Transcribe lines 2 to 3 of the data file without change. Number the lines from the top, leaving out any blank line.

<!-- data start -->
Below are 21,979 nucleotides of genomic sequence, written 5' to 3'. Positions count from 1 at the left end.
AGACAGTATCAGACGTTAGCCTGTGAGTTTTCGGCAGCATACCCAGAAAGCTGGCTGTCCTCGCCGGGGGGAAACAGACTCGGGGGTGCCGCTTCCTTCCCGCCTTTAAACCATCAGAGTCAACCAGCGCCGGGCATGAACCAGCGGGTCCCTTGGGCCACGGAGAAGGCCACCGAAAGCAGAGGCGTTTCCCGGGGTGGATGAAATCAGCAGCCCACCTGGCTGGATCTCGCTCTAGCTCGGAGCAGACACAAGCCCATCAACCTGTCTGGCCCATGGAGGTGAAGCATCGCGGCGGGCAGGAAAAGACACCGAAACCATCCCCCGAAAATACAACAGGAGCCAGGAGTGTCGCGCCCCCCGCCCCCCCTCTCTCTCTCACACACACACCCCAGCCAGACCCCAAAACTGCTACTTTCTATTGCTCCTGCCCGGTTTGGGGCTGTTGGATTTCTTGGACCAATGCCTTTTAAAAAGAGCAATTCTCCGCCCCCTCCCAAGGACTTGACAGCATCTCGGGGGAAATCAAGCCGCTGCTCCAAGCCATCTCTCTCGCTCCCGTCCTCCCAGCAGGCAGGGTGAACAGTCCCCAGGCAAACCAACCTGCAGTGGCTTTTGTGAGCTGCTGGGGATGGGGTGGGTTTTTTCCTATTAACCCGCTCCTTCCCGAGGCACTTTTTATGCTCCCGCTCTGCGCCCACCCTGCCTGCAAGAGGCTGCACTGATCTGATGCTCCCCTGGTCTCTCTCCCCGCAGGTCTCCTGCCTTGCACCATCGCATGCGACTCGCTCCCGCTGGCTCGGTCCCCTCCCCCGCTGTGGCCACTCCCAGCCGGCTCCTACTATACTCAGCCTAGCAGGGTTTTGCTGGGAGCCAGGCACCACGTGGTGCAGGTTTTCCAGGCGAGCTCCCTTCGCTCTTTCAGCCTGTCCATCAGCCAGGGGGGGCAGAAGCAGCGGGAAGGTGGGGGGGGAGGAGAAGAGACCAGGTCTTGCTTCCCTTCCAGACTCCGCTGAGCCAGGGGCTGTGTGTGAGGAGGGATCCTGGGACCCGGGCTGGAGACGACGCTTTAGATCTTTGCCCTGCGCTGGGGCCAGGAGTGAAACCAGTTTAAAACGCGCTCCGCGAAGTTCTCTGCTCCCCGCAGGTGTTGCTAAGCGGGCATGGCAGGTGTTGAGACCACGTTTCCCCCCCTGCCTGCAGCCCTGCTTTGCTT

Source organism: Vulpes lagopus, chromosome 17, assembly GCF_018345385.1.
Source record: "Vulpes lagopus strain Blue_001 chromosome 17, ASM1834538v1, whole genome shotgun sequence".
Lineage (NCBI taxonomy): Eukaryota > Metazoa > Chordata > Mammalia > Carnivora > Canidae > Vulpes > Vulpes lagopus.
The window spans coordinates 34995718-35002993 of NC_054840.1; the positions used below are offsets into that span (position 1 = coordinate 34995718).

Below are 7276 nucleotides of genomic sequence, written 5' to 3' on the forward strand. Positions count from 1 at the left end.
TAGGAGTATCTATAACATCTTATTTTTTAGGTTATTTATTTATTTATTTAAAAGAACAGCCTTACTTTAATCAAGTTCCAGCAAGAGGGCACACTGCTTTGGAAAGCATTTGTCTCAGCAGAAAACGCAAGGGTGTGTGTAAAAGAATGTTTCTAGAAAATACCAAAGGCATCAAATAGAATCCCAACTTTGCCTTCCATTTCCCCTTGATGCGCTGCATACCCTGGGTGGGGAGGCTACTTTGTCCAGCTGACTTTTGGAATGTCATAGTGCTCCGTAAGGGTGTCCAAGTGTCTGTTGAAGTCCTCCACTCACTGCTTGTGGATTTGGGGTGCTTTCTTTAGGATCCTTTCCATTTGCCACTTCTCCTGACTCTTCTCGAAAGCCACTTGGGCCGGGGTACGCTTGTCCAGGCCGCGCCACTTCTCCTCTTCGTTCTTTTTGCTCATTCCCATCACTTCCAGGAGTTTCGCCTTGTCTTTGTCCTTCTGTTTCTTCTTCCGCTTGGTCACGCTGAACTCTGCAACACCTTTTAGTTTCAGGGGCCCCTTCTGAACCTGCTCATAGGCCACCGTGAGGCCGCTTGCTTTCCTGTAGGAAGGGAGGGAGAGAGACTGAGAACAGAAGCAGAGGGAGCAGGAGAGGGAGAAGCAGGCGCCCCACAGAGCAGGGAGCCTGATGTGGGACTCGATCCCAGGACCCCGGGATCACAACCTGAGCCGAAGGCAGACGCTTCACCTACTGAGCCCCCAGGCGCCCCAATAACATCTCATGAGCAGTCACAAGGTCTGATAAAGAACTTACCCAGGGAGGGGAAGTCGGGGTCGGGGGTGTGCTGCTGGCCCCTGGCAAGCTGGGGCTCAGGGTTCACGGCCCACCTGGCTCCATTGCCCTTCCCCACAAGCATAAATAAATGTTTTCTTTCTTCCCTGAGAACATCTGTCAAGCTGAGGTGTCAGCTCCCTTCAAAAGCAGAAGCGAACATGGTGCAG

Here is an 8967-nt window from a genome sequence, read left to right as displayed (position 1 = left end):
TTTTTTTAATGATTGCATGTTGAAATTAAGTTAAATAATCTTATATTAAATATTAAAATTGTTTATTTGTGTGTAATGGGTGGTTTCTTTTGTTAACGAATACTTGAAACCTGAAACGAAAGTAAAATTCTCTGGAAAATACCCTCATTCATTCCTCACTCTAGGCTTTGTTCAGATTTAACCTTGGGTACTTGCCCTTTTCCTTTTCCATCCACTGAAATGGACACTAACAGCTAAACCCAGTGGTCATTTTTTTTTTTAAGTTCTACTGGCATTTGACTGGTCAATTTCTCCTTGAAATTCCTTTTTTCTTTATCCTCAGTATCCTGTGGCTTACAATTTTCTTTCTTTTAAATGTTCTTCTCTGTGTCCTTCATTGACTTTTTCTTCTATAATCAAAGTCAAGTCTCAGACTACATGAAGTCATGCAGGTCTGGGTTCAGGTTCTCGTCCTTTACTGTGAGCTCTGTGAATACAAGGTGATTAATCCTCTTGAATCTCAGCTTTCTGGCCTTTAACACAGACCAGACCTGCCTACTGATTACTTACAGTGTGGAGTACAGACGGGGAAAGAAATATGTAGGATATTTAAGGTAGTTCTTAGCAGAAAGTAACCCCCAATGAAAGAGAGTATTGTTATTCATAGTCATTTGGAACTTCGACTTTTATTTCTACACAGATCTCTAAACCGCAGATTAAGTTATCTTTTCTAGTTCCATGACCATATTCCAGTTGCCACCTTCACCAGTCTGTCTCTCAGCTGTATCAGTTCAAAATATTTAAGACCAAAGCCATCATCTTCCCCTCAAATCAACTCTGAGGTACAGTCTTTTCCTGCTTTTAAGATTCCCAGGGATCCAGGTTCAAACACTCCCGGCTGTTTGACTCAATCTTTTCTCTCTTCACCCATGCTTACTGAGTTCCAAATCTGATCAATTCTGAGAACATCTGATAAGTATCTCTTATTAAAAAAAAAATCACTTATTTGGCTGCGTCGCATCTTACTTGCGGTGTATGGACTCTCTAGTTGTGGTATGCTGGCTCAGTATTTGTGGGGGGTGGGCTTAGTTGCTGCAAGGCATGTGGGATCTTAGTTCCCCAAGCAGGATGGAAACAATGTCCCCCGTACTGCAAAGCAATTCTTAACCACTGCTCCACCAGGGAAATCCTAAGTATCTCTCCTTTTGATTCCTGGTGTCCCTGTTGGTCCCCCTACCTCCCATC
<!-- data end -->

AGACAGTATCAGACGTTAGCCTGTGAGTTTTCGGCAGCATACCCAGAAAGCTGGCTGTCCTCGCCGGGGGGAAACAGACTCGGGGGTGCCGCTTCCTTCCCGCCTTTAAACCATCAGAGTCAACCAGCGCCGGGCATGAACCAGCGGGTCCCTTGGGCCACGGAGAAGGCCACCGAAAGCAGAGGCGTTTCCCGGGGTGGATGAAATCAGCAGCCCACCTGGCTGGATCTCGCTCTAGCTCGGAGCAGACACAAGCCCATCAACCTGTCTGGCCCATGGAGGTGAAGCATCGCGGCGGGCAGGAAAAGACACCGAAACCATCCCCCGAAAATACAACAGGAGCCAGGAGTGTCGCGCCCCCCGCCCCCCCTCTCTCTCTCACACACACACCCCAGCCAGACCCCAAAACTGCTACTTTCTATTGCTCCTGCCCGGTTTGGGGCTGTTGGATTTCTTGGACCAATGCCTTTTAAAAAGAGCAATTCTCCGCCCCCTCCCAAGGACTTGACAGCATCTCGGGGGAAATCAAGCCGCTGCTCCAAGCCATCTCTCTCGCTCCCGTCCTCCCAGCAGGCAGGGTGAACAGTCCCCAGGCAAACCAACCTGCAGTGGCTTTTGTGAGCTGCTGGGGATGGGGTGGGTTTTTTCCTATTAACCCGCTCCTTCCCGAGGCACTTTTTATGCTCCCGCTCTGCGCCCACCCTGCCTGCAAGAGGCTGCACTGATCTGATGCTCCCCTGGTCTCTCTCCCCGCAGGTCTCCTGCCTTGCACCATCGCATGCGACTCGCTCCCGCTGGCTCGGTCCCCTCCCCCGCTGTGGCCACTCCCAGCCGGCTCCTACTATACTCAGCCTAGCAGGGTTTTGCTGGGAGCCAGGCACCACGTGGTGCAGGTTTTCCAGGCGAGCTCCCTTCGCTCTTTCAGCCTGTCCATCAGCCAGGGGGGGCAGAAGCAGCGGGAAGGTGGGGGGGGAGGAGAAGAGACCAGGTCTTGCTTCCCTTCCAGACTCCGCTGAGCCAGGGGCTGTGTGTGAGGAGGGATCCTGGGACCCGGGCTGGAGACGACGCTTTAGATCTTTGCCCTGCGCTGGGGCCAGGAGTGAAACCAGTTTAAAACGCGCTCCGCGAAGTTCTCTGCTCCCCGCAGGTGTTGCTAAGCGGGCATGGCAGGTGTTGAGACCACGTTTCCCCCCCTGCCTGCAGCCCTGCTTTGCTT

Source organism: Vulpes lagopus, chromosome 17, assembly GCF_018345385.1.